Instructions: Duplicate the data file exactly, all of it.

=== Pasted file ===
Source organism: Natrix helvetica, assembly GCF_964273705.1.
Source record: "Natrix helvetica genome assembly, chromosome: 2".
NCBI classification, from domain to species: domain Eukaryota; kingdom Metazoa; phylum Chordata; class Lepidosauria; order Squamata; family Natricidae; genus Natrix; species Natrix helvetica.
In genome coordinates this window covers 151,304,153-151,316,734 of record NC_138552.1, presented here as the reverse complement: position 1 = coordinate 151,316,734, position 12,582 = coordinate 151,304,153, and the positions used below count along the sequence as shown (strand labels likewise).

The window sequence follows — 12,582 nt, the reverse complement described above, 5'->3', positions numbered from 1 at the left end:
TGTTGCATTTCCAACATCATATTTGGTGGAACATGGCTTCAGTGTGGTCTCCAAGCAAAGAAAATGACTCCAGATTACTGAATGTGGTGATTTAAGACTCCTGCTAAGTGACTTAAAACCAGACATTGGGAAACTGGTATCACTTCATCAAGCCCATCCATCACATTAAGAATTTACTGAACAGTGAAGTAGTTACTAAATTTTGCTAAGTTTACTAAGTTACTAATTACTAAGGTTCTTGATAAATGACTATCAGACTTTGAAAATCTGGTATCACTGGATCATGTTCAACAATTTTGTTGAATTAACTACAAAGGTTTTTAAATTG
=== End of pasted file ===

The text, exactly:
Source organism: Natrix helvetica, assembly GCF_964273705.1.
Source record: "Natrix helvetica genome assembly, chromosome: 2".
NCBI classification, from domain to species: domain Eukaryota; kingdom Metazoa; phylum Chordata; class Lepidosauria; order Squamata; family Natricidae; genus Natrix; species Natrix helvetica.
In genome coordinates this window covers 151,304,153-151,316,734 of record NC_138552.1, presented here as the reverse complement: position 1 = coordinate 151,316,734, position 12,582 = coordinate 151,304,153, and the positions used below count along the sequence as shown (strand labels likewise).

The window sequence follows — 12,582 nt, the reverse complement described above, 5'->3', positions numbered from 1 at the left end:
TGTTGCATTTCCAACATCATATTTGGTGGAACATGGCTTCAGTGTGGTCTCCAAGCAAAGAAAATGACTCCAGATTACTGAATGTGGTGATTTAAGACTCCTGCTAAGTGACTTAAAACCAGACATTGGGAAACTGGTATCACTTCATCAAGCCCATCCATCACATTAAGAATTTACTGAACAGTGAAGTAGTTACTAAATTTTGCTAAGTTTACTAAGTTACTAATTACTAAGGTTCTTGATAAATGACTATCAGACTTTGAAAATCTGGTATCACTGGATCATGTTCAACAATTTTGTTGAATTAACTACAAAGGTTTTTAAATTG